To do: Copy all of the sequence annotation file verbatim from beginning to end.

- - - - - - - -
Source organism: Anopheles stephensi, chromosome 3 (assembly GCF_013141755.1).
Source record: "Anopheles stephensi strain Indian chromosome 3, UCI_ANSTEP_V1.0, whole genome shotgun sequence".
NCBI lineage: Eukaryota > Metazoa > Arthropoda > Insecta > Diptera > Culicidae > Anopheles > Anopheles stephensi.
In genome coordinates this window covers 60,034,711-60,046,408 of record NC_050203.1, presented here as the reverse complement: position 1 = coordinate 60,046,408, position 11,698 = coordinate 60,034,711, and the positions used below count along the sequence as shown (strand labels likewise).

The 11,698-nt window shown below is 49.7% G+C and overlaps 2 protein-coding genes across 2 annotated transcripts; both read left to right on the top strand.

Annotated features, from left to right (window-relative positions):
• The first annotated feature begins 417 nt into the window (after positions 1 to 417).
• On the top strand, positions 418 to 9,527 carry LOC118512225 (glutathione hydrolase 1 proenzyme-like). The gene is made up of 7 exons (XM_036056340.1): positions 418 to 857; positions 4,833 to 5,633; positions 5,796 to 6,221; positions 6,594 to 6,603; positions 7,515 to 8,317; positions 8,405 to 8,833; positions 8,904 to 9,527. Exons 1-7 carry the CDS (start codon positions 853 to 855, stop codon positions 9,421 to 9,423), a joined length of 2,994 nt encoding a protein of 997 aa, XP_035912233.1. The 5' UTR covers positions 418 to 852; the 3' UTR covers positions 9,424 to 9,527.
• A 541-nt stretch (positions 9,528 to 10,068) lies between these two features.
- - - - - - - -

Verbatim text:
Source organism: Anopheles stephensi, chromosome 3 (assembly GCF_013141755.1).
Source record: "Anopheles stephensi strain Indian chromosome 3, UCI_ANSTEP_V1.0, whole genome shotgun sequence".
NCBI lineage: Eukaryota > Metazoa > Arthropoda > Insecta > Diptera > Culicidae > Anopheles > Anopheles stephensi.
In genome coordinates this window covers 60,034,711-60,046,408 of record NC_050203.1, presented here as the reverse complement: position 1 = coordinate 60,046,408, position 11,698 = coordinate 60,034,711, and the positions used below count along the sequence as shown (strand labels likewise).

The 11,698-nt window shown below is 49.7% G+C and overlaps 2 protein-coding genes across 2 annotated transcripts; both read left to right on the top strand.

Annotated features, from left to right (window-relative positions):
• The first annotated feature begins 417 nt into the window (after positions 1 to 417).
• On the top strand, positions 418 to 9,527 carry LOC118512225 (glutathione hydrolase 1 proenzyme-like). The gene is made up of 7 exons (XM_036056340.1): positions 418 to 857; positions 4,833 to 5,633; positions 5,796 to 6,221; positions 6,594 to 6,603; positions 7,515 to 8,317; positions 8,405 to 8,833; positions 8,904 to 9,527. Exons 1-7 carry the CDS (start codon positions 853 to 855, stop codon positions 9,421 to 9,423), a joined length of 2,994 nt encoding a protein of 997 aa, XP_035912233.1. The 5' UTR covers positions 418 to 852; the 3' UTR covers positions 9,424 to 9,527.
• A 541-nt stretch (positions 9,528 to 10,068) lies between these two features.